Tummy time is one of the most important activities you can do with your new baby.
Tummy time is best started from birth and in the early days it may be on your chest when you are lying down. Your baby will want to look at you as you are their favourite ‘toy’ and they will lift their little head up and try to get eye contact. Even a newborn baby is able to lift their head and turn to the other side when on their tummy.
It’s important that tummy time is done when your baby is awake and supervised as we know that the safest position for your baby to sleep is flat on their back. This reduces the risk of Sudden Infant Death Syndrome (SIDS).
As your baby grows rapidly in the early weeks and months, so does their head and if you are not doing tummy time regularly their head will quickly become too heavy and they quickly begin to dislike tummy time.
Even if your baby dislikes being on their tummy, please try to continue some short periods of tummy time as it is very important to strengthen their back, neck and shoulders ready for later pushing up and crawling. It promotes motor development and reduces the risk of flat spots on the head by regularly taking the weight off the back of the head.
The safest place to do tummy time is on the floor as one day they will learn to roll. Place a rug or mat on the floor for comfort and a nice clean space.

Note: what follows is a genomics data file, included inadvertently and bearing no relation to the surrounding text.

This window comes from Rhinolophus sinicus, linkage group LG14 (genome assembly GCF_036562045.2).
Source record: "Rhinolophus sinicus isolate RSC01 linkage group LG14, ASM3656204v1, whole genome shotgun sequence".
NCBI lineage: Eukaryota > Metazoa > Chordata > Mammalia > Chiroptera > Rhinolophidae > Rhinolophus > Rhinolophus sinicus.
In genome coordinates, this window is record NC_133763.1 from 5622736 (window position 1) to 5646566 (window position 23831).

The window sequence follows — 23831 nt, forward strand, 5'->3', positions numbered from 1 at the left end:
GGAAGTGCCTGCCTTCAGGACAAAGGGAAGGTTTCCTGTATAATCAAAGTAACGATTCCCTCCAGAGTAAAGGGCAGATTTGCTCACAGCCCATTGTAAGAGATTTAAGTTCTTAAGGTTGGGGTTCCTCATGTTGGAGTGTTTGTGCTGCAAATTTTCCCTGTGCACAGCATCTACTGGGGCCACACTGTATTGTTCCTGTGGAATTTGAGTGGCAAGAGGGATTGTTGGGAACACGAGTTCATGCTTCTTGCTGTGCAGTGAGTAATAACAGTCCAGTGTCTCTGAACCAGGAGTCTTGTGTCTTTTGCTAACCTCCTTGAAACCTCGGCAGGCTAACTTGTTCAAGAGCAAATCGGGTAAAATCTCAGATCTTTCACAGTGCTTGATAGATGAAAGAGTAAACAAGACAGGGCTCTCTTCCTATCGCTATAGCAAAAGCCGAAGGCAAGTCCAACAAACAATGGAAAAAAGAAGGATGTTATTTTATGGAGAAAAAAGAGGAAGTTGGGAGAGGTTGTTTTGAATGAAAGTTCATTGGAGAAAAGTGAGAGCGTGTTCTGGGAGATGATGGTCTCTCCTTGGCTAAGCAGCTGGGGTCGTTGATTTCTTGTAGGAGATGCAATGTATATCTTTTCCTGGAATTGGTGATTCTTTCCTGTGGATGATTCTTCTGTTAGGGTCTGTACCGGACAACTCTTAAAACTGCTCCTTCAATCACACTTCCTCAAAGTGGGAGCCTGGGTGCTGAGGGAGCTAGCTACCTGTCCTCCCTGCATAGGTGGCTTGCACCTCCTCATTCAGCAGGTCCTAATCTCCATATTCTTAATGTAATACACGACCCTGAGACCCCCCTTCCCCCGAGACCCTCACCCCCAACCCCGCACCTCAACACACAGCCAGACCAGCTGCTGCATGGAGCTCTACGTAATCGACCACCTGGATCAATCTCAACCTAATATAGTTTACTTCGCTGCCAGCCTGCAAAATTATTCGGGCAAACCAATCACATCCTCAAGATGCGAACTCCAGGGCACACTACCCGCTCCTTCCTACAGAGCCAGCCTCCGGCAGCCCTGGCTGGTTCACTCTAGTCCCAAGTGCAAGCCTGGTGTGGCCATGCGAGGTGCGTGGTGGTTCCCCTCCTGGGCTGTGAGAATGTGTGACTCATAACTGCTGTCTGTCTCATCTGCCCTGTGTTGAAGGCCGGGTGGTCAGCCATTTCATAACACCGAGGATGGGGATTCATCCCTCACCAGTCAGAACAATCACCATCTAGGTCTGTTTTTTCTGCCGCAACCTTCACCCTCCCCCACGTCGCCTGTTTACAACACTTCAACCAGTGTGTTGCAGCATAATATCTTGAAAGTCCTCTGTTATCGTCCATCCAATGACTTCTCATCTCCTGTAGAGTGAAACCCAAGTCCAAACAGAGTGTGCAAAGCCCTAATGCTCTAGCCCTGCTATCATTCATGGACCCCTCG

There are many strategies to increase tummy time even if it is disliked, I call it tummy time by stealth:
- Carry your baby over your arm on their tummy
- Lay baby on your chest when you’re lying down
- Bath them over your arm on tummy
- Lay them across your lap on tummy
- Try placing them tummy down on a large exercise ball and gently roll forward and back by holding their ankles
- Get down on the floor next to or in front of them
- Try a mirror on the floor, babies love looking at themselves
- Try an activity mat with interesting colours and textures
- Play some fun music or sing to your baby
- Give your baby a back massage
As your baby gets older and stronger tummy time sessions can get longer.
Don’t leave your baby on their tummy if distressed as it may set up a worse aversion to tummy time. Pick them up and try again later.
With practice, your baby will gradually be able to lift their head higher and for longer periods with more control. By 8 weeks of age your baby should be able to lift their chin up off the floor and hold it up for some time. If they are not able to do this by this age, give then more tummy time as often as possible, with practice they will get there.
By 4 months of age, most babies have rolled from their tummy to their back. This is usually accidental as their head is heavy and if their arms are out in front of them all they need to do is turn their head and they will ‘fall’ over and onto their back. They will gradually learn to do this deliberately. You can help by gently rolling them to ‘show’ them how. Rolling from back to front is usually a little later as they need to roll over the lump of their shoulder. Again, you can show them how by gently rolling them back and forth.
Enjoy this playtime with your baby, tummy time will lead to other fun play on the floor.
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